Wigan Athletic: Administration is a 'major global scandal' says MP
Local MP Lisa Nandy has called for a full inquiry into the circumstances surrounding Wigan being placed in administration and says the club are the victim of a "major global scandal".
Nandy made the comments in a letter to Oliver Dowden, the Secretary of State for Digital, Culture, Media and Sport.
On Wednesday Wigan entered administration just weeks after the club changed owners.
"What has been allowed to happen in recent days is disgraceful," she wrote.
"It shows the complete failure of governance safeguards to protect clubs like ours."
Nandy, the MP for Wigan and also shadow foreign secretary, added: "Wigan Athletic FC has been a well-run, much-loved club at the heart of our community for almost 90 years.
"I am at a complete loss as to how the new ownership model could have been approved by the EFL. There must be a full inquiry."
Wigan face a 12-point deduction to be applied either this season - if they finish outside the Championship relegation zone - or at the start of 2020-21.
The club's administrators intend to investigate how the club ended up in the situation barely a month after changing owners.
Wigan will fulfil their Championship game at Brentford on Saturday despite players not being paid their wages they were due on Friday.
Parry secretly filmed discussing situation
EFL chairman Rick Parry has been secretly recorded by a Wigan fan discussing rumours related to the club's administration.
In the recording, Parry discusses an alleged bet on the club's relegation from the Championship.
On Wednesday, Wigan became the first English professional club to enter administration since the coronavirus pandemic began.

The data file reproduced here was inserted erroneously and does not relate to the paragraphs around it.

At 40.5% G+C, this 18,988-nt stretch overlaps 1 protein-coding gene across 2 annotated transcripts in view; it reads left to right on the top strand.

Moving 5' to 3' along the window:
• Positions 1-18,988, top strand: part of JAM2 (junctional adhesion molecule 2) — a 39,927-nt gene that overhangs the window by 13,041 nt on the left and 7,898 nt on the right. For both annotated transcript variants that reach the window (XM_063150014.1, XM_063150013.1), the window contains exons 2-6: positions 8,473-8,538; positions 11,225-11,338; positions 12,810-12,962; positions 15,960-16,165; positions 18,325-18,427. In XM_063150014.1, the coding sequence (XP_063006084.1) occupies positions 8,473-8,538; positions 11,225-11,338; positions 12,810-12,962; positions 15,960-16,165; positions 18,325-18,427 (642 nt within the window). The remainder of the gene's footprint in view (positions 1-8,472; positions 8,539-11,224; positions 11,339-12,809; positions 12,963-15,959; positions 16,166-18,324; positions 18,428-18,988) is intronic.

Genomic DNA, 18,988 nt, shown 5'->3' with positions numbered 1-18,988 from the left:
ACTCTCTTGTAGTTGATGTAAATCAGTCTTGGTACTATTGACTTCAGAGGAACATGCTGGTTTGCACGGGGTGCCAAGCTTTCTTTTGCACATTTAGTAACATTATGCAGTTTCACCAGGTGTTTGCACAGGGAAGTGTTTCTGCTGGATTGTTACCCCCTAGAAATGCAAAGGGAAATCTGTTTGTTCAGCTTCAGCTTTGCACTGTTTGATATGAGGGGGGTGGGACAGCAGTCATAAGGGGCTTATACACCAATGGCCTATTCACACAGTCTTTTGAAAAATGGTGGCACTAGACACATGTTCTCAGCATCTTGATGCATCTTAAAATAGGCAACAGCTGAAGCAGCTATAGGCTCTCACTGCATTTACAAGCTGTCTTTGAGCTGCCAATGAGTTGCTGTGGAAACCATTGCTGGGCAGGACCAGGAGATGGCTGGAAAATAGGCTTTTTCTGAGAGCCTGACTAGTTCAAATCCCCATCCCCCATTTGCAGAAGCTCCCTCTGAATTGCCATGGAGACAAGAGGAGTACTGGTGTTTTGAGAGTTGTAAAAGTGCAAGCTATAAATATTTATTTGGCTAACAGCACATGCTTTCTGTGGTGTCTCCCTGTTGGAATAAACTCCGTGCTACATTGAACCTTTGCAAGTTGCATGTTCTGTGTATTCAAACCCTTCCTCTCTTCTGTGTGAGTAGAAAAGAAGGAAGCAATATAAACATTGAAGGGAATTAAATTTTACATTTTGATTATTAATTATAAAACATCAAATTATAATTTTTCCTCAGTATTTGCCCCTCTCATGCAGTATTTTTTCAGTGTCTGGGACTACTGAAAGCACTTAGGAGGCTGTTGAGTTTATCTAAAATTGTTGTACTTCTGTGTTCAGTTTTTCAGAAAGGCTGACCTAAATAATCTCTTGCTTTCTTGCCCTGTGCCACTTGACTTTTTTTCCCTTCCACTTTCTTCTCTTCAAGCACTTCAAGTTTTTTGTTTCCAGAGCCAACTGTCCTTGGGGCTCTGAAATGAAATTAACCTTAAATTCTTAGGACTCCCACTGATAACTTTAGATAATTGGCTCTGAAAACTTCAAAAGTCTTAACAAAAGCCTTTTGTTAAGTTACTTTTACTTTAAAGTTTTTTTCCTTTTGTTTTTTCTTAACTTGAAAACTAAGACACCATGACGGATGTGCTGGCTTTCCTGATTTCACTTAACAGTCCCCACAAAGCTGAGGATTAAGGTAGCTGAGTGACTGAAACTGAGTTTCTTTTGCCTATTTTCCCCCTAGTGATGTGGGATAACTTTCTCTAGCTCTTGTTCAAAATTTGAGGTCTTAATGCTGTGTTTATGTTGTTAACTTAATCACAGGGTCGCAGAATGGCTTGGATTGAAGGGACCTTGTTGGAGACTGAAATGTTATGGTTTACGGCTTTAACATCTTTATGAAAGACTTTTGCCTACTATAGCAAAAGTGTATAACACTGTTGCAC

The club's administration is currently being investigated.
The EFL said it was "aware" of the video, adding Parry was "unaware he was being filmed".
"It was part of a much wider and impromptu discussion he was having with a Wigan supporter he does not know but who lives in the same area," said an EFL spokesperson.
"The private conversation focused around the events of the last 24-48 hours, how the EFL can assist and what happens next. The various rumours and reports that have been circulating throughout today were also discussed.
"While the chairman was unaware he was being filmed, he was happy to engage in the debate and appreciates this is a concerning and challenging time for all those associated with the club."
Wigan fan David Curtis, who claimed to have filmed the video, told BBC Sport: "Football is nothing without fans and when the fans want questions answered they need to be answered, and I had the power to ask them.
"I hope Wigan Athletic appeal the point deduction and the EFL accept the appeal."
The club wrote to fans last month to tell them International Entertainment Corporation (IEC) had handed over control to another Hong Kong-based company, Next Leader Fund, on 29 May.
That completed a deal the publicly quoted IEC first mentioned in November. At that time, it was stated IEC chairman Stanley Choi would act as "a limited partner" in NLF.
The speed from the change of ownership being executed to Wigan being put into administration has raised eyebrows.
Joint administrator Gerald Krasner, who took over as chairman of Leeds United in 2004 in the middle of the Yorkshire club's dire financial situation, said the matter would be investigated.